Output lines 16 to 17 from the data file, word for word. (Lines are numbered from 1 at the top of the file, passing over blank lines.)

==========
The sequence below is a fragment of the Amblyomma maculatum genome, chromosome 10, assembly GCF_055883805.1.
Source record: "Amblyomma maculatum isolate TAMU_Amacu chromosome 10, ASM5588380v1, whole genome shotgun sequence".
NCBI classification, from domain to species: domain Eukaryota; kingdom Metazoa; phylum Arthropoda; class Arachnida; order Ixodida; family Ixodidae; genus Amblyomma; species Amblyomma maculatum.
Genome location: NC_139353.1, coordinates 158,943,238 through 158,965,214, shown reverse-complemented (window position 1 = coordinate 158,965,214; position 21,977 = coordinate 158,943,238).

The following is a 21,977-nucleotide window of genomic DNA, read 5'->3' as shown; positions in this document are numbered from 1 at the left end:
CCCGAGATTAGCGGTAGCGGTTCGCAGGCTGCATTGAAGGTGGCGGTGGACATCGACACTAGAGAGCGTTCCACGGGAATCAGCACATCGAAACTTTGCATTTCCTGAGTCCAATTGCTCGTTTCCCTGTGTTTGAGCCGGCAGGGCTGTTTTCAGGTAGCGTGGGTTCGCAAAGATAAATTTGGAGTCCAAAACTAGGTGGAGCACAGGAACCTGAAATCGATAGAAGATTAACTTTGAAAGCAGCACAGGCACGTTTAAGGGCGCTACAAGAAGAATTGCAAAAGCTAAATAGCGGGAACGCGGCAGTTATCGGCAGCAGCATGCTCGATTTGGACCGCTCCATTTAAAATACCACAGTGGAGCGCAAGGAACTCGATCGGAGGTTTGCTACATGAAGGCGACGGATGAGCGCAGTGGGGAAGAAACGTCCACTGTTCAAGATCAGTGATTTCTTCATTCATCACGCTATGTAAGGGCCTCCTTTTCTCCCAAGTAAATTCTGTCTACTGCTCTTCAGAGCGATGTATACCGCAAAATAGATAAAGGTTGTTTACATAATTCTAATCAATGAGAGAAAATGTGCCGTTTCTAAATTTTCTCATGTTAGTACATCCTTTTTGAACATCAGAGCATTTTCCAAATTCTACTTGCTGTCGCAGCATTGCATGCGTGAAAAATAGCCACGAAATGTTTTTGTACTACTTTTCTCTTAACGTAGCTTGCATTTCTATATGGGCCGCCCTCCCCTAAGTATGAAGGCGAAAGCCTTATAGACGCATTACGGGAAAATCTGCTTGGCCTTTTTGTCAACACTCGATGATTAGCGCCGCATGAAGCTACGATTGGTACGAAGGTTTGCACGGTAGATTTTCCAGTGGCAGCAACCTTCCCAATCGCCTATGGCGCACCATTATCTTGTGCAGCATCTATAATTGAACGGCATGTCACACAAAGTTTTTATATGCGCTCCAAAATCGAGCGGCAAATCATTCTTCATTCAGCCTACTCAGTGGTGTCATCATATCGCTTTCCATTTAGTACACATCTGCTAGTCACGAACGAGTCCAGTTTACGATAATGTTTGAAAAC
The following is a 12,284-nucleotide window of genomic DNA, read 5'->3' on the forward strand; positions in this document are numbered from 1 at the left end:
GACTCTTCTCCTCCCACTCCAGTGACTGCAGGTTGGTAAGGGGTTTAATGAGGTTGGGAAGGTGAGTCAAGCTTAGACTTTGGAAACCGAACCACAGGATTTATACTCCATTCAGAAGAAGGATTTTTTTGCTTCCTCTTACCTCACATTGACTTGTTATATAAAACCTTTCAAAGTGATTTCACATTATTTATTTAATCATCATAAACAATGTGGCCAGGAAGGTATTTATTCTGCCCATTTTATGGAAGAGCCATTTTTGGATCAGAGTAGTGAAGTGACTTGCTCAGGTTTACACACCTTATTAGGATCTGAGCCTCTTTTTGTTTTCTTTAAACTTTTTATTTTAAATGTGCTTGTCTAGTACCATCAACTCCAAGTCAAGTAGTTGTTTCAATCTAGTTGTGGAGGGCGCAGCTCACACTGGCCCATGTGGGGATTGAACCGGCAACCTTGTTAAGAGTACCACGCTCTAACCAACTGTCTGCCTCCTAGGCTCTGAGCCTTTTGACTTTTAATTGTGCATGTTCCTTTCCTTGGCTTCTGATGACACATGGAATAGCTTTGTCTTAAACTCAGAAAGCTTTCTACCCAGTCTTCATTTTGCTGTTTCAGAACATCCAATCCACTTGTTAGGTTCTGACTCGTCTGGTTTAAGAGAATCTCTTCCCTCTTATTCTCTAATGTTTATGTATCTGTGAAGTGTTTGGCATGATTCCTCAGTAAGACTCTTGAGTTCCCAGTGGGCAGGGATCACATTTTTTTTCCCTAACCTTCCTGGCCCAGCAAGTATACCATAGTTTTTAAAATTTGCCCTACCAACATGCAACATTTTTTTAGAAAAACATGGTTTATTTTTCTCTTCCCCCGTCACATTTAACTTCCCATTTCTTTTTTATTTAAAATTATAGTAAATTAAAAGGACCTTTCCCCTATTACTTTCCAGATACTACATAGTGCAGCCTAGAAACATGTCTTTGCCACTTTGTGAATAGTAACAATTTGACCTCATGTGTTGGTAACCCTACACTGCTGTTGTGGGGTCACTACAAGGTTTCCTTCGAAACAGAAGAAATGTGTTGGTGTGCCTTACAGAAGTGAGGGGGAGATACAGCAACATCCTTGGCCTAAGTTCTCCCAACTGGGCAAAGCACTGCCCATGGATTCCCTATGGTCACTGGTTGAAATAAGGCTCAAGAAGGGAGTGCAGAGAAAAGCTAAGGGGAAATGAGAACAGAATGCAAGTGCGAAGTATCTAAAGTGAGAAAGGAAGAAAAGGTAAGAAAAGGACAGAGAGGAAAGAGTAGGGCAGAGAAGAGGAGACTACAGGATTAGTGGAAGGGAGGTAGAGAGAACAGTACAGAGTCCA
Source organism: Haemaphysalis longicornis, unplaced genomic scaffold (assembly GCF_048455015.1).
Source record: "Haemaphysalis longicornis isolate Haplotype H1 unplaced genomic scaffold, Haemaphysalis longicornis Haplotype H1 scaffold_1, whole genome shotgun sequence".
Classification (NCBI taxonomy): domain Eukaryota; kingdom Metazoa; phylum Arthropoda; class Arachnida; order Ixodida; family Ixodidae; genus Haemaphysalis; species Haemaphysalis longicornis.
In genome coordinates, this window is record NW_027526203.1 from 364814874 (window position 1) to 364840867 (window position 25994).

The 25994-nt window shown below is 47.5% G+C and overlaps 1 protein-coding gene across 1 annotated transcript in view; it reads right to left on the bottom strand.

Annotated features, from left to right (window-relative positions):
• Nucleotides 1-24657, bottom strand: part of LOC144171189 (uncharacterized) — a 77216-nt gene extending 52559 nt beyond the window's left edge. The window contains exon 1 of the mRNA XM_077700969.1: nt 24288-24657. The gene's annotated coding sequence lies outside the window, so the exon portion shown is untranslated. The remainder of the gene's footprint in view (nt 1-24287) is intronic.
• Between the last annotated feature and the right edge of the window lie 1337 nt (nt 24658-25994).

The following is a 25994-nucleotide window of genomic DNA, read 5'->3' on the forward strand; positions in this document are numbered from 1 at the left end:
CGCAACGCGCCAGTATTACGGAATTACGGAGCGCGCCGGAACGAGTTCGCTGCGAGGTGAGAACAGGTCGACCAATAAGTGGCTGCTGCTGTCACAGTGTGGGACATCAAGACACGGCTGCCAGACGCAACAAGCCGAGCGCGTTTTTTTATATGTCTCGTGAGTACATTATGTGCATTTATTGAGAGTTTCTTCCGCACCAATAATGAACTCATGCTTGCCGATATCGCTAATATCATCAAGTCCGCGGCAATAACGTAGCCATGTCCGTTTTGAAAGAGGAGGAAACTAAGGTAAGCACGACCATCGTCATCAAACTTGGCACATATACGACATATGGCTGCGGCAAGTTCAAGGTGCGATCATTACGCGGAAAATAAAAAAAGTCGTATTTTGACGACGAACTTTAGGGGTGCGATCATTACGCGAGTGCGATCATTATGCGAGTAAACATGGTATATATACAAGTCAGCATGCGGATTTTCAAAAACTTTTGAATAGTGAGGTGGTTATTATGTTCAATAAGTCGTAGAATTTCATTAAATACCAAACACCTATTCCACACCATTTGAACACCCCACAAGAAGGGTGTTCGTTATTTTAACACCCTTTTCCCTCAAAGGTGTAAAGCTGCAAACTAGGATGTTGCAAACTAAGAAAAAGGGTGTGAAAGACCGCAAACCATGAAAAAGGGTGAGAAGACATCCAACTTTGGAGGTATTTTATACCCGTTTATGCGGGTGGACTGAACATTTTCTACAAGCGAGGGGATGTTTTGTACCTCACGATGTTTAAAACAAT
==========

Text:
• Between the last annotated feature and the right edge of the window lie 1337 nt (nt 24658-25994).

The following is a 25994-nucleotide window of genomic DNA, read 5'->3' on the forward strand; positions in this document are numbered from 1 at the left end: